- Adam Hochschildjournalist, author and lecturer at the Graduate School of Journalism at the University of California at Berkeley.
Between 1914 and 1918, about 10 million civilians perished in World War I, and almost 10 million soldiers were killed. Another 21 million were wounded. This week marks the 100th anniversary of the celebrated armistice credited with ending the war. But the agreement, which signified German surrender, was a shock to the people of Germany, says journalist and author Adam Hochschild—and it guaranteed the continuation of a brutal wartime naval blockade that saw over 400,000 Germans die of malnutrition. A right-wing backlash in Germany followed after the armistice, leading into World War II and the Holocaust. Hochschild says WWI, like the Iraq War, holds important lessons for today’s leaders to avert another war. “Wars almost always cause more problems than they solve,” he says. “Anybody at any time should take that lesson from this first of the terrible wars of the 20th century.”
AMY GOODMAN: On Wednesday, French President Emmanuel Macron stirred controversy when he suggested that he would honor Marshal Philippe Pétain, along with seven other marshals, as part of Armistice Day commemorations this weekend. During the Second World War, Pétain collaborated with the Nazis in the deportation of Jews from France. After the Second World War came to an end, he was convicted and jailed for treason. Macron clarified his remarks Thursday.
PRESIDENT EMMANUEL MACRON: [translated] I’m looking at history as it is. And as I’ve said yesterday, there is one Marshal Pétain who was one of the figures and one of the great soldiers of World War I. No one can erase that. So now I simply said you can’t erase history. We are not the judges of history. But there was never any question of him receiving an individual commemoration. And so, what I’ve always said and wanted to do and to be done is for the army marshals to be remembered and for there to be no individual commemoration for Pétain, as has been the case since former President Jacques Chirac’s time.
AMY GOODMAN: Adam Hochschild, if you could talk about Pétain and the role he played, from World War I to World War II, and how you believe World War I, the way it ended, led to World War II?
ADAM HOCHSCHILD: Right. Well, Pétain was sort of an odd case, because he was a great military hero in World War I, and then, in World War II, he of course became the leader of the French regime that collaborated with the German occupiers, most notoriously in assisting them in rounding up the Jews of France and Jews from other countries who had tried to take refuge in France, and shipping them off to the death camps. So, a very controversial figure and a strange person to pick to honor.
In the First World War, one reason that Pétain was a military hero was that he suppressed, successfully, a widespread mutiny in the French Army. In 1917, tens of thousands of French soldiers refused orders to take part in new attacks. They had just been through a fruitless offensive where some 30,000 French soldiers were killed, one of these typical World War I attacks where soldiers were ordered to climb out of their trenches and advance into machine-gun fire and just get mowed down by the thousands. Mutiny spread through the French Army. Soldiers refused to attack. One group of soldiers hijacked a train and tried to drive it back to Paris. Other soldiers said, “We’re not going to leave our trenches, but we will be here to defend France, but we’re not going to take part in any attacks.”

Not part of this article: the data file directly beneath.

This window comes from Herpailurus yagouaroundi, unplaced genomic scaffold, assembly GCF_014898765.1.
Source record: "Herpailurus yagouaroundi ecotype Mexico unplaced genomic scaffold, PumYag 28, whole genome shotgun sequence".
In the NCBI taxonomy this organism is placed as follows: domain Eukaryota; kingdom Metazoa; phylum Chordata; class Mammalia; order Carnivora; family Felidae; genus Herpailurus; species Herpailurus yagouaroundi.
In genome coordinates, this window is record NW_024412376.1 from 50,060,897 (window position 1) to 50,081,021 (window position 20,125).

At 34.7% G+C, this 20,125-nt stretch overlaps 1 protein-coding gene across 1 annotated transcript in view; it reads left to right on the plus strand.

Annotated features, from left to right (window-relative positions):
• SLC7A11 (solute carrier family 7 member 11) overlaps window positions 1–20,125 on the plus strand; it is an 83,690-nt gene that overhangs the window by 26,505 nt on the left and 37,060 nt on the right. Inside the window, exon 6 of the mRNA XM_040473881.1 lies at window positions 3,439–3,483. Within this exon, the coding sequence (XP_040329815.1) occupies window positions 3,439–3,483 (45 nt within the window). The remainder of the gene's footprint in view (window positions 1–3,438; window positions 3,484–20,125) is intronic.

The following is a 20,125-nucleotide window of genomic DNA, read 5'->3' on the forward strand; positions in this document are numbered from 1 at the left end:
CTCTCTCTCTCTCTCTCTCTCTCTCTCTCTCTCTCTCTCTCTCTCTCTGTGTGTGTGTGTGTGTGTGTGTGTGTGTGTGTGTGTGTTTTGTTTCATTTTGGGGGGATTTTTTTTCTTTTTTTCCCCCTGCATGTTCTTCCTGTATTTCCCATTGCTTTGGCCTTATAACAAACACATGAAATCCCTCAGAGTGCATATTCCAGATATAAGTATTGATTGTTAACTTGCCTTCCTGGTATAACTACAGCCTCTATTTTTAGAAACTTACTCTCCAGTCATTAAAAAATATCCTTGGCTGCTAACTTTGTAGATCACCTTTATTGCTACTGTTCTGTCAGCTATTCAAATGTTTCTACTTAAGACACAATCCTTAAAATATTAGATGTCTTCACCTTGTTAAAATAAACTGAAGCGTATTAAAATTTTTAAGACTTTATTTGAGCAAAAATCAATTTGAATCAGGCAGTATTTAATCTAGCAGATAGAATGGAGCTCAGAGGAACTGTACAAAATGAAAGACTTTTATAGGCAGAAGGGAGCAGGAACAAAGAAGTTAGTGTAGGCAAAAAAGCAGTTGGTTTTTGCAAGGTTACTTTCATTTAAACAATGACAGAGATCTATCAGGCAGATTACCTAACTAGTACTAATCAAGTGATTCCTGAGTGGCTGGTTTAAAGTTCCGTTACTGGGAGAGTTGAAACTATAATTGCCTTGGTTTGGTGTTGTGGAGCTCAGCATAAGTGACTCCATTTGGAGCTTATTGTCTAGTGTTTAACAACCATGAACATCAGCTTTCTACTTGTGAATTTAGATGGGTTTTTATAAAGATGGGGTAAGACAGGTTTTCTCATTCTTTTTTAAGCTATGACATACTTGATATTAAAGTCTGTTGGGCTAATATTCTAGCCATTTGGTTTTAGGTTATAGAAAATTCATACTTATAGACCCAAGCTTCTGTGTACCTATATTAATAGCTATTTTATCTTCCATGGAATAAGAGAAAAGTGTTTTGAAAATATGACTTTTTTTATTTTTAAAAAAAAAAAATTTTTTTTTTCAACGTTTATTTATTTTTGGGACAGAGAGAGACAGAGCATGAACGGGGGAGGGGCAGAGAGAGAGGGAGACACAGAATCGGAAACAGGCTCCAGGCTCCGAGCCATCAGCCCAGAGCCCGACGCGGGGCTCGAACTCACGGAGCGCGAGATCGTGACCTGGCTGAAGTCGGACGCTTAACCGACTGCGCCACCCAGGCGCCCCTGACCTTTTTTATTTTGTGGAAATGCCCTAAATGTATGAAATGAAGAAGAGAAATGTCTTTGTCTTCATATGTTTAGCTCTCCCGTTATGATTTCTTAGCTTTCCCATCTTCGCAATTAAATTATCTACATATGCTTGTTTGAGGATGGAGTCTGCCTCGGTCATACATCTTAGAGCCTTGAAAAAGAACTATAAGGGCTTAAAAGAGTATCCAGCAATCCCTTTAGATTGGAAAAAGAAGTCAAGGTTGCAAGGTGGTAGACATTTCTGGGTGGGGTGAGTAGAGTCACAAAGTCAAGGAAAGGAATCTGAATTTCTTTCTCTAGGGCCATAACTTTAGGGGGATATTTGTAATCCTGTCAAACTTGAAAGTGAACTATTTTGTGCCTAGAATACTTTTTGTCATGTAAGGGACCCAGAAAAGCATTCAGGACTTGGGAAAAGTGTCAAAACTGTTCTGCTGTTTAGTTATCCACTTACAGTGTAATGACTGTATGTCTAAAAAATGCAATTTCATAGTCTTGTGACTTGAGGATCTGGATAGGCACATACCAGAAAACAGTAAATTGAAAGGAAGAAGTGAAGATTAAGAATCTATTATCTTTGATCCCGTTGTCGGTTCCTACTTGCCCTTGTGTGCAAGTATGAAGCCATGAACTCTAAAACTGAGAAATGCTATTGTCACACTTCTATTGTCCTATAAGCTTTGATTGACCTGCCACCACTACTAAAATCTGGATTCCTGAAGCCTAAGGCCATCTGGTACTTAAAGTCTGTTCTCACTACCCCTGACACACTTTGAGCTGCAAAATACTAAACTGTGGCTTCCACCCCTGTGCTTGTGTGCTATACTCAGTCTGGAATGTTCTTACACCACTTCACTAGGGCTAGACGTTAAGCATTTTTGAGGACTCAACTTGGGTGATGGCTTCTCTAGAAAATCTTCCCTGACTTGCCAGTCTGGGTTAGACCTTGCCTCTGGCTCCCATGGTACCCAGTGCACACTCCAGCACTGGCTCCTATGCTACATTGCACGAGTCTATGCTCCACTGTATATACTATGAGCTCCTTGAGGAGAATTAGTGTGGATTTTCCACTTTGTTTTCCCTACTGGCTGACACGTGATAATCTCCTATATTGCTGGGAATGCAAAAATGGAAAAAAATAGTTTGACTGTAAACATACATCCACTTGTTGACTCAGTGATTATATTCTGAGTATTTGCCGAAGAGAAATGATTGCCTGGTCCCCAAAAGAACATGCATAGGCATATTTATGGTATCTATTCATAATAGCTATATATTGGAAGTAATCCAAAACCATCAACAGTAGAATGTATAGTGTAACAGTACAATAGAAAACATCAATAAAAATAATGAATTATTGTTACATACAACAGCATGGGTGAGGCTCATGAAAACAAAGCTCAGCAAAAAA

This was the greatest such catastrophe to hit the Allied armies in the West, and Pétain was brought in and, with a mixture of carrot and stick, managed to suppress the mutinies. He had some mutineers shot. Many others were sentenced to death. And then he reprieved their sentences, so they felt grateful to him to be able to be allowed to live. He improved the food sent to the Army. He granted people leave on a more regular basis. And basically, things got calmed down, although the French Army did make no more of those absolutely suicidal attacks. So, that was really his role.
Your other question, Amy, was about how the First World War led to the second, right?
AMY GOODMAN: Yes.
ADAM HOCHSCHILD: Yeah. You know, there were a couple of peculiar things about the way the First World War ended. I think there’s no way it could have ended well, when you had so many people killed. You know, Germany lost 1.8 million soldiers killed; France, 1.4 million; Britain, three-quarters of a million; you know, close to 2 million in Russia. Every nation felt deeply bloodied and deeply wounded, hurt, losing all these sons, husbands, brothers. And there were many civilian casualties, as well.
But one peculiar thing about how the war ended was that because of the tightly controlled propaganda apparatus, especially on the German side, the German people, in the last months of the war, really had no idea that their army was losing. It was easy not to realize that, because the fighting was still taking place almost entirely outside of Germany. The German Army, even though it had retreated a couple hundred miles, it was still in France and Belgium by November of 1918. On the Eastern Front, in Russia, Germany and Russia had made a peace deal, and Germany now occupied a huge swath of what was then the Russian Empire, is today Ukraine, Belarus, the Baltic states. So Germans felt, you know, “There’s no fighting on our home territory. We haven’t been told anything about defeats or anything. Why is there suddenly an armistice?” And then the terms of the armistice became clear immediately that Germany had to retreat from all this land it occupied, and furthermore, there were going to be reparations, and Allied troops were going to be occupying part of Germany, the Rhineland, the area of Germany on either side, particularly on the western side, of the Rhine River.